Firstly, clinics should encourage their staff to regularly attend scientific meetings, seminars and conferences organised by the relevant industry bodies, associations and reputable providers, so they remain informed on all the latest innovations and issues occurring across the specialty.

More meetings, discussions and correspondence between stakeholders from all groups – professionals and companies – would be beneficial so guidelines focus more on what data supports certain products, which, consequently, could help integrate both surgical and non-surgical interventions. I think these guidelines should put in place a set standard for how many trials have taken place for a product, how many recipients it’s been tested on and whether these fit with the gold standard for product trials. This means professionals will only be using products with the most extensive research behind them.

Of course, this could one day be a legislative framework that manufacturers and distributors must follow, although due to the current non-regulation of the aesthetics specialty this could be a long wait.

In my opinion however, the specialty is starting to move more in this direction. I think this is because more people are talking about the importance of science-backed products in conferences and in clinics, so more research is starting to take place. Potential changes could include regulations that require vigorous tests on certain ingredients, which should be implemented by the relevant bodies such as the Office for Product Safety and Standards; a government body that was created in January 2018 to enhance protection for consumers and the environment.7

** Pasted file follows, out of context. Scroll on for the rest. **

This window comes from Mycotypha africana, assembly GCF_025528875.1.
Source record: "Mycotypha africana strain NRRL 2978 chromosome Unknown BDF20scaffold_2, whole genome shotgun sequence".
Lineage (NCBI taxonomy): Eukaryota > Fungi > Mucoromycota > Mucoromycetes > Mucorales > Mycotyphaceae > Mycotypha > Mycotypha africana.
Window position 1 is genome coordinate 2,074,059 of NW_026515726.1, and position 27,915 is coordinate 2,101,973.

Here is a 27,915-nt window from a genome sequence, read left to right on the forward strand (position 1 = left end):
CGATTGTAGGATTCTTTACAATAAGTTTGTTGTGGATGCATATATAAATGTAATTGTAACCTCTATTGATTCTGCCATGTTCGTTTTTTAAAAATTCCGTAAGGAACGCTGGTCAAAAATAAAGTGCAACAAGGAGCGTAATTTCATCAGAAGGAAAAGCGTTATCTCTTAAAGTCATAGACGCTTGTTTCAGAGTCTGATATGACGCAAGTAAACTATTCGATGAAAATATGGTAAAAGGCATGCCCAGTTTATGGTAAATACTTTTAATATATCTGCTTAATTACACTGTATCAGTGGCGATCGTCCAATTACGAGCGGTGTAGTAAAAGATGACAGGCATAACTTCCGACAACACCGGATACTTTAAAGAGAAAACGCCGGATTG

This would help practitioners ensure they have the right skills to recognise whether the products they are looking to use are safe, the providers of such products are responsible and the public get accurate information and support if things go wrong with a certain product.

It would also be useful to implement legislation where more products are tested outside their own research and development teams. I am not saying researchers knowingly twist information about the efficacy of treatments, but there is the possibility internal testing can create conflicts of interest, which impacts how research is presented and interpreted.

Conclusion

Only by providing more transparency around product claims, enhancing training and defining set guidelines for both surgical and non-surgical procedures, will science become a bigger priority in aesthetic practices across the country. Not only this, but if new legislation is enforced, it could help regulating bodies learn more about the long-term health effects of aesthetic and cosmetic products.

References
  1. Harvard T.H. Chan. 2014. Harmful, untested chemicals rife in personal care products. <https://www.hsph.harvard.edu/news/features/harmful-chemicals-in-personal-care-products/>
  2. Harvard T.H. Chan. 2014. Harmful, untested chemicals rife in personal care products. <https://www.hsph.harvard.edu/news/features/harmful-chemicals-in-personal-care-products/>
  3. Kwa, Michael, BA, Welty, Leah, Phd, Xu, Shuai, MD, MSc ‘Adverse Events Reported to the US Food and Drug Administrations for Cosmetics and Personal Care Products’, JAMA Intern Med., Volume 177, No. 8, (August 2017) p. 1069 – 1228
  4. Sullivan, Gail M., MD, MPH, Getting Off the “Gold Standard”: Randomized Controlled Trials and Education Research, Journal of Graduate Medical Education, Volume 3, No. 3, (September 2011) p. 285-289
  5. Chemistry World. 2012. Here comes the science bit. <https://www.chemistryworld.com/feature/the-science-of-skincare/5494.article.>
  6. Scientific American. 2009. Saving Face: How Safe Are Cosmetics and Body Care Products? <https://www.scientificamerican.com/article/how-safe-are-cosmetics/.>
  7. Office for Product Safety and Standards (UK: GOV.UK, 2018) < https://www.gov.uk/government/organisations/office-for-product-safety-and-standards/about>